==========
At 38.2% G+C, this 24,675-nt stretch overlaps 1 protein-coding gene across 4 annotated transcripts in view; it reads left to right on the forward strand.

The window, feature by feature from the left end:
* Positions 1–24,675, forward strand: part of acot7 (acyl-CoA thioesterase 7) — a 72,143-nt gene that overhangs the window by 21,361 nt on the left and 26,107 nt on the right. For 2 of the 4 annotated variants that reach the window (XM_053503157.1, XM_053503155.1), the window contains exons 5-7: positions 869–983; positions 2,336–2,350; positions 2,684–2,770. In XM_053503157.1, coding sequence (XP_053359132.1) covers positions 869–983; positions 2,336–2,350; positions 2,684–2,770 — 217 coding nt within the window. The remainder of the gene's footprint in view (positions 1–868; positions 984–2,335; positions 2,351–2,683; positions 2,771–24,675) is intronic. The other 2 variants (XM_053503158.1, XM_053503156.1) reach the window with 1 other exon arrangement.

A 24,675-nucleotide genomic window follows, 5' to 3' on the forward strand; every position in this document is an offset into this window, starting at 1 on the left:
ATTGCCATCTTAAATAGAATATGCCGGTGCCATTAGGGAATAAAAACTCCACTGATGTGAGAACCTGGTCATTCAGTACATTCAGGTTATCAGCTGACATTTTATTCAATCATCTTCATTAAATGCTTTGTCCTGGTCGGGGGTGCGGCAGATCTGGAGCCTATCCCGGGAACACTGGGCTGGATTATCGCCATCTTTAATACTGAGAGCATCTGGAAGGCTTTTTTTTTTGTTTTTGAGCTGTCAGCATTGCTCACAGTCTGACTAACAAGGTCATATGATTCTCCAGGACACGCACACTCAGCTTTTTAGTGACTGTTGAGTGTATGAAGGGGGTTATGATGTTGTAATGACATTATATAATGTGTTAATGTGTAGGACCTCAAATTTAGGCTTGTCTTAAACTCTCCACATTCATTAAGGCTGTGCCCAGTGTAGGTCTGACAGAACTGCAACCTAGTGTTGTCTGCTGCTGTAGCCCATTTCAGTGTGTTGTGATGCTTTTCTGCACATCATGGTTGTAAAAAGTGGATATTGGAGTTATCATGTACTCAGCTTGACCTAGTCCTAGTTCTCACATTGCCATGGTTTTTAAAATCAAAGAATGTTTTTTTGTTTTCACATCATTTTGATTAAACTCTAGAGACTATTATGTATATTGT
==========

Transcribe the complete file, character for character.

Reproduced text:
At 38.2% G+C, this 24,675-nt stretch overlaps 1 protein-coding gene across 4 annotated transcripts in view; it reads left to right on the forward strand.

The window, feature by feature from the left end:
* Positions 1–24,675, forward strand: part of acot7 (acyl-CoA thioesterase 7) — a 72,143-nt gene that overhangs the window by 21,361 nt on the left and 26,107 nt on the right. For 2 of the 4 annotated variants that reach the window (XM_053503157.1, XM_053503155.1), the window contains exons 5-7: positions 869–983; positions 2,336–2,350; positions 2,684–2,770. In XM_053503157.1, coding sequence (XP_053359132.1) covers positions 869–983; positions 2,336–2,350; positions 2,684–2,770 — 217 coding nt within the window. The remainder of the gene's footprint in view (positions 1–868; positions 984–2,335; positions 2,351–2,683; positions 2,771–24,675) is intronic. The other 2 variants (XM_053503158.1, XM_053503156.1) reach the window with 1 other exon arrangement.

A 24,675-nucleotide genomic window follows, 5' to 3' on the forward strand; every position in this document is an offset into this window, starting at 1 on the left:
ATTGCCATCTTAAATAGAATATGCCGGTGCCATTAGGGAATAAAAACTCCACTGATGTGAGAACCTGGTCATTCAGTACATTCAGGTTATCAGCTGACATTTTATTCAATCATCTTCATTAAATGCTTTGTCCTGGTCGGGGGTGCGGCAGATCTGGAGCCTATCCCGGGAACACTGGGCTGGATTATCGCCATCTTTAATACTGAGAGCATCTGGAAGGCTTTTTTTTTTGTTTTTGAGCTGTCAGCATTGCTCACAGTCTGACTAACAAGGTCATATGATTCTCCAGGACACGCACACTCAGCTTTTTAGTGACTGTTGAGTGTATGAAGGGGGTTATGATGTTGTAATGACATTATATAATGTGTTAATGTGTAGGACCTCAAATTTAGGCTTGTCTTAAACTCTCCACATTCATTAAGGCTGTGCCCAGTGTAGGTCTGACAGAACTGCAACCTAGTGTTGTCTGCTGCTGTAGCCCATTTCAGTGTGTTGTGATGCTTTTCTGCACATCATGGTTGTAAAAAGTGGATATTGGAGTTATCATGTACTCAGCTTGACCTAGTCCTAGTTCTCACATTGCCATGGTTTTTAAAATCAAAGAATGTTTTTTTGTTTTCACATCATTTTGATTAAACTCTAGAGACTATTATGTATATTGT